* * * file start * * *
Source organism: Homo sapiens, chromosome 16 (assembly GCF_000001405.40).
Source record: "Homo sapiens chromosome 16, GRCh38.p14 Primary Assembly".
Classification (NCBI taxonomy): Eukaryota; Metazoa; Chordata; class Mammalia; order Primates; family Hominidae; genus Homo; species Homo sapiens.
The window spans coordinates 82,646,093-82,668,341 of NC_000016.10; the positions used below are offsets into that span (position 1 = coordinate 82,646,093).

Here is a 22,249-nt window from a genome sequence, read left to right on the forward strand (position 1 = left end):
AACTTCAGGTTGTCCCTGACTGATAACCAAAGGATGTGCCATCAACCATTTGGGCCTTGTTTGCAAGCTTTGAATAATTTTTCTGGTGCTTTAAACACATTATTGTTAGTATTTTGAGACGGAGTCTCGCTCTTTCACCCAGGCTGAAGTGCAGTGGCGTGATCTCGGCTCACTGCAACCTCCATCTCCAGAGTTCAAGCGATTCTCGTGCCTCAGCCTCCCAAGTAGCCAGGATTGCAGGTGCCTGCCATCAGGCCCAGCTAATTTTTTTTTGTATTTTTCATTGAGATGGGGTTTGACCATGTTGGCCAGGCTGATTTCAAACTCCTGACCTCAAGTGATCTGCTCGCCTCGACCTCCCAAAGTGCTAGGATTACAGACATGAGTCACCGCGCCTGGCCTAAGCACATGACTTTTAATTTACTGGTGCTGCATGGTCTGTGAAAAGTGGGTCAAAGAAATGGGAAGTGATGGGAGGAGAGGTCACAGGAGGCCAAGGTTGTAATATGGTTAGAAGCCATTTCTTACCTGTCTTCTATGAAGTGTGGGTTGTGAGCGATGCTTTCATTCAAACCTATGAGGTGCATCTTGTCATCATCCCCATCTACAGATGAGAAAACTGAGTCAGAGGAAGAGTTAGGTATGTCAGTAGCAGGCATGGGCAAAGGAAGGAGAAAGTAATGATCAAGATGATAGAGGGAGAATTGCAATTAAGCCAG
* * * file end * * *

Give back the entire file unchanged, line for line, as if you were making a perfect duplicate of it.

Source organism: Homo sapiens, chromosome 16 (assembly GCF_000001405.40).
Source record: "Homo sapiens chromosome 16, GRCh38.p14 Primary Assembly".
Classification (NCBI taxonomy): Eukaryota; Metazoa; Chordata; class Mammalia; order Primates; family Hominidae; genus Homo; species Homo sapiens.
The window spans coordinates 82,646,093-82,668,341 of NC_000016.10; the positions used below are offsets into that span (position 1 = coordinate 82,646,093).

Here is a 22,249-nt window from a genome sequence, read left to right on the forward strand (position 1 = left end):
AACTTCAGGTTGTCCCTGACTGATAACCAAAGGATGTGCCATCAACCATTTGGGCCTTGTTTGCAAGCTTTGAATAATTTTTCTGGTGCTTTAAACACATTATTGTTAGTATTTTGAGACGGAGTCTCGCTCTTTCACCCAGGCTGAAGTGCAGTGGCGTGATCTCGGCTCACTGCAACCTCCATCTCCAGAGTTCAAGCGATTCTCGTGCCTCAGCCTCCCAAGTAGCCAGGATTGCAGGTGCCTGCCATCAGGCCCAGCTAATTTTTTTTTGTATTTTTCATTGAGATGGGGTTTGACCATGTTGGCCAGGCTGATTTCAAACTCCTGACCTCAAGTGATCTGCTCGCCTCGACCTCCCAAAGTGCTAGGATTACAGACATGAGTCACCGCGCCTGGCCTAAGCACATGACTTTTAATTTACTGGTGCTGCATGGTCTGTGAAAAGTGGGTCAAAGAAATGGGAAGTGATGGGAGGAGAGGTCACAGGAGGCCAAGGTTGTAATATGGTTAGAAGCCATTTCTTACCTGTCTTCTATGAAGTGTGGGTTGTGAGCGATGCTTTCATTCAAACCTATGAGGTGCATCTTGTCATCATCCCCATCTACAGATGAGAAAACTGAGTCAGAGGAAGAGTTAGGTATGTCAGTAGCAGGCATGGGCAAAGGAAGGAGAAAGTAATGATCAAGATGATAGAGGGAGAATTGCAATTAAGCCAG